“On a rainy Sunday morning last weekend, we had just finished breakfast. I was happy that I was able to make Appam and egg curry (a traditional south Indian delicacy) for breakfast after many months. I sat on the couch and was checking the messages on my phone,” Mary (the names of the nurses have been changed for this report), who is an RN at a large hospital in the state of Connecticut, recalls. “I was shocked to learn that a 41-year-old male patient I had admitted and had taken care of for over a week has come positive for Covid-19, the deadly virus that has affected over a million people in the United States alone.”
This is not the first patient Mary had worked with for weeks/days, not knowing that the patient had hidden symptoms of Covid-19 since the pandemic broke out over two months ago. The fear of being exposed to the symptoms while serving patients who are not diagnosed with but carry the virus, has been devastating.
Mary does not work on a unit assigned to work with Covid positive patients, but has been unknowingly caring for many such patients, risking her own life and that of her family.
Mini, on the other hand, was called to work on the Corona units, which have now come to be occupying entire five floors in addition to the ICU/EDs in her hospital because of an overwhelming flow of people diagnosed with the deadly virus.
The lack of adequate tests for corona virus leads to the healthcare professionals, who are the heart and soul of healthcare delivery system, being exposed to and being infected themselves and endangering the safety of their loved ones at home. “It’s a nightmare going to work,” Mini says. “Seeing my colleagues one by one falling victim to this virus has made me nervous about going to hospital every morning.”
“A vast majority of the nearly two dozen clinical staff on my unit have become positive for the virus,” Mary reports with anxiety and fear. “One of my colleagues, with whom I have worked for over a decade has been in the ICU for over two weeks now, struggling for her life. Another colleague, and everyone in her family have been positive for the virus. Many others from my Unit are still recovering or struggling recover from the deadly virus that has taken away nearly 60,000 lives in the country.”
Mary herself had shown symptoms that go with people diagnosed with Corona virus, and has been self-quarantining for the past six weeks, mostly isolating in her room after work and with minimum contact with her husband and their three daughters.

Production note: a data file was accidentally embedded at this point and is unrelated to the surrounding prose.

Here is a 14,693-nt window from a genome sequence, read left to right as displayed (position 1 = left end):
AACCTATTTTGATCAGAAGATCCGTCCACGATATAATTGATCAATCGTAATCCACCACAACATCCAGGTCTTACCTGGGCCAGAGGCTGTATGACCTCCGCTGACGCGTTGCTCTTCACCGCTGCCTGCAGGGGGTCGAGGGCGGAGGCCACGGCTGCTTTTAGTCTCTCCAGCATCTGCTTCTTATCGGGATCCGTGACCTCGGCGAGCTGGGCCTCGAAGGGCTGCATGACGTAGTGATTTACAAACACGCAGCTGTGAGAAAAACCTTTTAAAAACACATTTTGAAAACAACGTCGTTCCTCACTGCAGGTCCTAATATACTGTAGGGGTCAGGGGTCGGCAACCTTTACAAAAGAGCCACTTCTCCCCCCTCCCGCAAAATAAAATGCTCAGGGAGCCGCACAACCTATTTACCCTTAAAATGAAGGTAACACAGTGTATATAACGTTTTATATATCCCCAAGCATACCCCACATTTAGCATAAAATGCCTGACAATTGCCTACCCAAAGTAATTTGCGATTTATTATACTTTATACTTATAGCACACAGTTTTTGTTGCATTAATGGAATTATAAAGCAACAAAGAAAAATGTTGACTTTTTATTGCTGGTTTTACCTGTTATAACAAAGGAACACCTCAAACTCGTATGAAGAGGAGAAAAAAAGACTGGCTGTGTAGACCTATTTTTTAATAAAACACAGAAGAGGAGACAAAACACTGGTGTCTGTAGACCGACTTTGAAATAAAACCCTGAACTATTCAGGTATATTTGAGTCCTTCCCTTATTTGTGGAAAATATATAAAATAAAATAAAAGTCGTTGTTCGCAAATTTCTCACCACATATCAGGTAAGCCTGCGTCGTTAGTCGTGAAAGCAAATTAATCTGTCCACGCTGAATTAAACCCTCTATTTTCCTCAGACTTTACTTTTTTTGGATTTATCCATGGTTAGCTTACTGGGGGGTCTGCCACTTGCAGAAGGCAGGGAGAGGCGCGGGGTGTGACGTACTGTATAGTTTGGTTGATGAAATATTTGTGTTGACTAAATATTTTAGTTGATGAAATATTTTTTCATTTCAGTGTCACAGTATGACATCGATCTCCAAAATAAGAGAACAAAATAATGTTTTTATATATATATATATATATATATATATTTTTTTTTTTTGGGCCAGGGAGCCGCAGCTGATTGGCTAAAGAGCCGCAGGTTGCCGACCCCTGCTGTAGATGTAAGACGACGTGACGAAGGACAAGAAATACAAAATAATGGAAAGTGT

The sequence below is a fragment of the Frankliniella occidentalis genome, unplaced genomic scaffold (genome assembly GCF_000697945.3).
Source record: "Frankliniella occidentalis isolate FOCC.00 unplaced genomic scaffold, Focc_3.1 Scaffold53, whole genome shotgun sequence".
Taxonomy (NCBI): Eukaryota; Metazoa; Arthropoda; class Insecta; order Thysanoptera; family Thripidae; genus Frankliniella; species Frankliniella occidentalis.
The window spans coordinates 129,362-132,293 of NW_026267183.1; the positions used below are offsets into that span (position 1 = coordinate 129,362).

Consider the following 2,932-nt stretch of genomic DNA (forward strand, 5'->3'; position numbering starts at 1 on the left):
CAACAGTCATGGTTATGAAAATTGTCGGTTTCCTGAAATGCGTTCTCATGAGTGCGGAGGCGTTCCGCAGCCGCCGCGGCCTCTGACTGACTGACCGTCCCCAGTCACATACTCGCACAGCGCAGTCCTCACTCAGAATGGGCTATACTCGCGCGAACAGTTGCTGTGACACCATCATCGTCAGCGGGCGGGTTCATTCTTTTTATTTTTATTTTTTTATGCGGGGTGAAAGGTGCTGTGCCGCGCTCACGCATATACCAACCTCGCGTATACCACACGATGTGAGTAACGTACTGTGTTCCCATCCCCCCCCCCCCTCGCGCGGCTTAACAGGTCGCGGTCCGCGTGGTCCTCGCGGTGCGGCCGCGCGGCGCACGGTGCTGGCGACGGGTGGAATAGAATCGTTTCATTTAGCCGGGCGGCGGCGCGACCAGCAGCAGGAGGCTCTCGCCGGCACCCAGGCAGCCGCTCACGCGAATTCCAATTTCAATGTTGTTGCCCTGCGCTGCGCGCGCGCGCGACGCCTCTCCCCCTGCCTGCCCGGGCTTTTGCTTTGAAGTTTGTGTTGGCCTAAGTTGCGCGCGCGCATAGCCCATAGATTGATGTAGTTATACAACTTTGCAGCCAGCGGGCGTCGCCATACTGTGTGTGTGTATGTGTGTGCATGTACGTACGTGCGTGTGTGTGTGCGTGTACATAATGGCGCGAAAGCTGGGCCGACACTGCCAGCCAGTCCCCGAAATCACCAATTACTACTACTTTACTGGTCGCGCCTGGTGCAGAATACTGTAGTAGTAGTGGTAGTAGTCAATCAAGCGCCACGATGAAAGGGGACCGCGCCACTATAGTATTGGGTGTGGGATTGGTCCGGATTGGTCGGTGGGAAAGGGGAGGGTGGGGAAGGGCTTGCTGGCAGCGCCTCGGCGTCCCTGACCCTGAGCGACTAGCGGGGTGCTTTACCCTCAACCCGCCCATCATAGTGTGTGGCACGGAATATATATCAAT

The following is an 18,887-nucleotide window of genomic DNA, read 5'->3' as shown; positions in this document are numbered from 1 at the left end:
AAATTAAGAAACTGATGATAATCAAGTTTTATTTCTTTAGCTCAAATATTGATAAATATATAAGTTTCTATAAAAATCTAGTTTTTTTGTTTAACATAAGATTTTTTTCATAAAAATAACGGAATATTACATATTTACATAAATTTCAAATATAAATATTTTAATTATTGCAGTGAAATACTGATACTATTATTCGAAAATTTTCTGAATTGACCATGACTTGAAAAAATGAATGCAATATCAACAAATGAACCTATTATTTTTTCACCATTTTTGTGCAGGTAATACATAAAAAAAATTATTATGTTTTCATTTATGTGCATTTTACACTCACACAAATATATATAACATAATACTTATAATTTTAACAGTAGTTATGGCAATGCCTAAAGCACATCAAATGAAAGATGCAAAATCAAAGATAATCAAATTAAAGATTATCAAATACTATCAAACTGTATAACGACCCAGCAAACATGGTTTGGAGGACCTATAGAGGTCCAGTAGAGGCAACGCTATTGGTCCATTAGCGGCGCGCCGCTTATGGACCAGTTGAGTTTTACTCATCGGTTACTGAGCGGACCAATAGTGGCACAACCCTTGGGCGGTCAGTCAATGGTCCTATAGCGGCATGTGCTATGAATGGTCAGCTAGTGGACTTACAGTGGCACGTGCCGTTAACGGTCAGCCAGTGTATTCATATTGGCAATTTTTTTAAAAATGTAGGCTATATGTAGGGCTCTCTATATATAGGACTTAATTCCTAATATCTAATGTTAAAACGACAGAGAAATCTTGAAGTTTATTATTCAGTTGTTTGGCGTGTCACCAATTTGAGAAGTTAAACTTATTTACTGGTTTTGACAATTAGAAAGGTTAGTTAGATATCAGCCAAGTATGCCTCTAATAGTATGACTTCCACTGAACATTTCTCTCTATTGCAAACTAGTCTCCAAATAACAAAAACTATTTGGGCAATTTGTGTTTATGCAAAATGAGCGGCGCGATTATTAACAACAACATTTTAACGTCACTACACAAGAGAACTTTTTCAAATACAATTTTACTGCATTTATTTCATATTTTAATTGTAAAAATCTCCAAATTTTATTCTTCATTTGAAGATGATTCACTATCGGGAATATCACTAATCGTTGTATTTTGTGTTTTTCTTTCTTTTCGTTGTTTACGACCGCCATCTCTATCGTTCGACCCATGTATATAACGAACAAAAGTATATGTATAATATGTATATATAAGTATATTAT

The experiences of nurses who are in the frontline caring for patients have been traumatic to say the least. Sumana Gaddam, Indian American president of IANA-North Carolina, says, “Nurses are the life and soul of the healthcare profession, providing comfort, kindness, and care to patient’s every day. It’s indeed a challenging job that requires hard work, dedication, and a very thick skin. Nurses are the ultimate healthcare monitors – vigilant observers and problem solvers, poised to take action whatever the challenge. Our mindset is one of preserving the unique attributes of our roles while embracing the progress that helps us excel.”
During this pandemic, the role of nurses has become even more challenging in every possible way. Ciji, an ER nurse at a local hospital in Connecticut, says, “When I first heard about Covid-19, I never in my wildest dreams thought it would be this bad.”
The challenges of working with the Covid patients is not limited to work alone. “Since the first day of caring for Covid patients, I had isolated myself at home. I am very concerned about the safety of my family as I could bring this virus home any day with me. I have my kids, husband and, more importantly, my elderly parents who are vulnerable to this virus. I want to keep them safe.”
Describing her work and the challenges at work, Ciji says, “The stress level at work is unprecedented. We work hard to keep people alive. It’s painful and traumatic to watch my patients die without being allowed to see their loved ones even at death bed. Working in ICU wearing N95 mask for 13 hours gives me terrible headaches. I get home and cry in the shower because I don’t want my family to see it.”
Experiencing this self-isolation for weeks takes a toll on Ciji and the entire family. “I wish to hug my kids but I can’t. My 3-year-old daughter knocks at my bedroom door but I can’t open the door to let her in. You will only be able to understand this pain when you go through it,” Ciji says with tears rolling down her eyes.